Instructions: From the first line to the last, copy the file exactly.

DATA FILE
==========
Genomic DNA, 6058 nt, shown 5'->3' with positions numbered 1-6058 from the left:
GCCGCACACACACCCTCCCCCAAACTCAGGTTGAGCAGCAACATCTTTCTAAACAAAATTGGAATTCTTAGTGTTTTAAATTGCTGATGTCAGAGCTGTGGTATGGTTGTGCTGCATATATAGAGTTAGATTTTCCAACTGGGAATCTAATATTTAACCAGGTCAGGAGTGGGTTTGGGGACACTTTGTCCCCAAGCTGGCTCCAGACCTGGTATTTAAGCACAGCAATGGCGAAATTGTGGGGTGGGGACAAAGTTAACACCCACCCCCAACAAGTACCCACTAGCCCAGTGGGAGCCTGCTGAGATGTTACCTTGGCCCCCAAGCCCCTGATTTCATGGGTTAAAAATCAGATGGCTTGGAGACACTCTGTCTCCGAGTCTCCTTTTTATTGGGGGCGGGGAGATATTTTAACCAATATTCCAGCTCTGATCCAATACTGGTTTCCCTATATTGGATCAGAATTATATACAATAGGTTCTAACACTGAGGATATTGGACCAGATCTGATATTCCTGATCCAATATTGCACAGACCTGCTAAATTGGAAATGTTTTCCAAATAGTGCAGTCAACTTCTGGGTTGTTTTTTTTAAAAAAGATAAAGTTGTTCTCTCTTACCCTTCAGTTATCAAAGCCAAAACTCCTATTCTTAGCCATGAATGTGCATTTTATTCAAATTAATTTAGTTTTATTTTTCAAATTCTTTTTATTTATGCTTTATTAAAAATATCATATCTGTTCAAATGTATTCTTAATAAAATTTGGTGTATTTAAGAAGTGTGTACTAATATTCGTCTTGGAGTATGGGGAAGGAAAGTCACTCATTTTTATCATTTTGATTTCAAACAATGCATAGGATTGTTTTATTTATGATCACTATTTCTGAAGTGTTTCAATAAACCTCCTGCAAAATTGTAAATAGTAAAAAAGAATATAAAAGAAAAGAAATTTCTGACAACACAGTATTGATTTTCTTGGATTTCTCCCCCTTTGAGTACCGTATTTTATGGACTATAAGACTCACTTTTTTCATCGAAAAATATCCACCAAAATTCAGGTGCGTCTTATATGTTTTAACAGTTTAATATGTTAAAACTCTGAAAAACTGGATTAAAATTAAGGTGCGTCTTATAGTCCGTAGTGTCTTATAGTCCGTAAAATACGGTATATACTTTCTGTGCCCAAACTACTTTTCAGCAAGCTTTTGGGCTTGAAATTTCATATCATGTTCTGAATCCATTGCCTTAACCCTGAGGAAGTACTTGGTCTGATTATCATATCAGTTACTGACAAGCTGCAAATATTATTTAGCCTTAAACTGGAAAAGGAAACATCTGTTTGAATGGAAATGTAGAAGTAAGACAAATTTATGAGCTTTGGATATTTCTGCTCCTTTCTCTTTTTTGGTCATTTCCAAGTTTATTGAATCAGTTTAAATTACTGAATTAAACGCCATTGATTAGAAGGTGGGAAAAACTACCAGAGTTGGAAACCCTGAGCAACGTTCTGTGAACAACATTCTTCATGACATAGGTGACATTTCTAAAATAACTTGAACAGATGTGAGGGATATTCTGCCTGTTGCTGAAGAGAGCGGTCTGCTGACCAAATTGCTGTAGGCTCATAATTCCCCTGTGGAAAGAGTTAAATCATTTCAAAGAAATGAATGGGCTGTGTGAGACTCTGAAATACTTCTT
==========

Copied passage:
Genomic DNA, 6058 nt, shown 5'->3' with positions numbered 1-6058 from the left:
GCCGCACACACACCCTCCCCCAAACTCAGGTTGAGCAGCAACATCTTTCTAAACAAAATTGGAATTCTTAGTGTTTTAAATTGCTGATGTCAGAGCTGTGGTATGGTTGTGCTGCATATATAGAGTTAGATTTTCCAACTGGGAATCTAATATTTAACCAGGTCAGGAGTGGGTTTGGGGACACTTTGTCCCCAAGCTGGCTCCAGACCTGGTATTTAAGCACAGCAATGGCGAAATTGTGGGGTGGGGACAAAGTTAACACCCACCCCCAACAAGTACCCACTAGCCCAGTGGGAGCCTGCTGAGATGTTACCTTGGCCCCCAAGCCCCTGATTTCATGGGTTAAAAATCAGATGGCTTGGAGACACTCTGTCTCCGAGTCTCCTTTTTATTGGGGGCGGGGAGATATTTTAACCAATATTCCAGCTCTGATCCAATACTGGTTTCCCTATATTGGATCAGAATTATATACAATAGGTTCTAACACTGAGGATATTGGACCAGATCTGATATTCCTGATCCAATATTGCACAGACCTGCTAAATTGGAAATGTTTTCCAAATAGTGCAGTCAACTTCTGGGTTGTTTTTTTTAAAAAAGATAAAGTTGTTCTCTCTTACCCTTCAGTTATCAAAGCCAAAACTCCTATTCTTAGCCATGAATGTGCATTTTATTCAAATTAATTTAGTTTTATTTTTCAAATTCTTTTTATTTATGCTTTATTAAAAATATCATATCTGTTCAAATGTATTCTTAATAAAATTTGGTGTATTTAAGAAGTGTGTACTAATATTCGTCTTGGAGTATGGGGAAGGAAAGTCACTCATTTTTATCATTTTGATTTCAAACAATGCATAGGATTGTTTTATTTATGATCACTATTTCTGAAGTGTTTCAATAAACCTCCTGCAAAATTGTAAATAGTAAAAAAGAATATAAAAGAAAAGAAATTTCTGACAACACAGTATTGATTTTCTTGGATTTCTCCCCCTTTGAGTACCGTATTTTATGGACTATAAGACTCACTTTTTTCATCGAAAAATATCCACCAAAATTCAGGTGCGTCTTATATGTTTTAACAGTTTAATATGTTAAAACTCTGAAAAACTGGATTAAAATTAAGGTGCGTCTTATAGTCCGTAGTGTCTTATAGTCCGTAAAATACGGTATATACTTTCTGTGCCCAAACTACTTTTCAGCAAGCTTTTGGGCTTGAAATTTCATATCATGTTCTGAATCCATTGCCTTAACCCTGAGGAAGTACTTGGTCTGATTATCATATCAGTTACTGACAAGCTGCAAATATTATTTAGCCTTAAACTGGAAAAGGAAACATCTGTTTGAATGGAAATGTAGAAGTAAGACAAATTTATGAGCTTTGGATATTTCTGCTCCTTTCTCTTTTTTGGTCATTTCCAAGTTTATTGAATCAGTTTAAATTACTGAATTAAACGCCATTGATTAGAAGGTGGGAAAAACTACCAGAGTTGGAAACCCTGAGCAACGTTCTGTGAACAACATTCTTCATGACATAGGTGACATTTCTAAAATAACTTGAACAGATGTGAGGGATATTCTGCCTGTTGCTGAAGAGAGCGGTCTGCTGACCAAATTGCTGTAGGCTCATAATTCCCCTGTGGAAAGAGTTAAATCATTTCAAAGAAATGAATGGGCTGTGTGAGACTCTGAAATACTTCTT